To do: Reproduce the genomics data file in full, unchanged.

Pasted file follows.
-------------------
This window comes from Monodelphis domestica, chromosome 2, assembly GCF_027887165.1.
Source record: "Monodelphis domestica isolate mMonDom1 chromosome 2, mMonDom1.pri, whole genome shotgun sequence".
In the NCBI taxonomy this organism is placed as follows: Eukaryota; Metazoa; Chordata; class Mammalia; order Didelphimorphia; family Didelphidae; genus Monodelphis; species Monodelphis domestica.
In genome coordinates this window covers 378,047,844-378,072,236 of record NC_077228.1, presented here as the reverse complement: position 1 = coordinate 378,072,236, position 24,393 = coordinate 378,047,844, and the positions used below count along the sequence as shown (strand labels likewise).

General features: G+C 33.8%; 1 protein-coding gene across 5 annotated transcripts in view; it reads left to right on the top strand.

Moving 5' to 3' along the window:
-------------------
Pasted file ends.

This window comes from Monodelphis domestica, chromosome 2, assembly GCF_027887165.1.
Source record: "Monodelphis domestica isolate mMonDom1 chromosome 2, mMonDom1.pri, whole genome shotgun sequence".
In the NCBI taxonomy this organism is placed as follows: Eukaryota; Metazoa; Chordata; class Mammalia; order Didelphimorphia; family Didelphidae; genus Monodelphis; species Monodelphis domestica.
In genome coordinates this window covers 378,047,844-378,072,236 of record NC_077228.1, presented here as the reverse complement: position 1 = coordinate 378,072,236, position 24,393 = coordinate 378,047,844, and the positions used below count along the sequence as shown (strand labels likewise).

General features: G+C 33.8%; 1 protein-coding gene across 5 annotated transcripts in view; it reads left to right on the top strand.

Moving 5' to 3' along the window: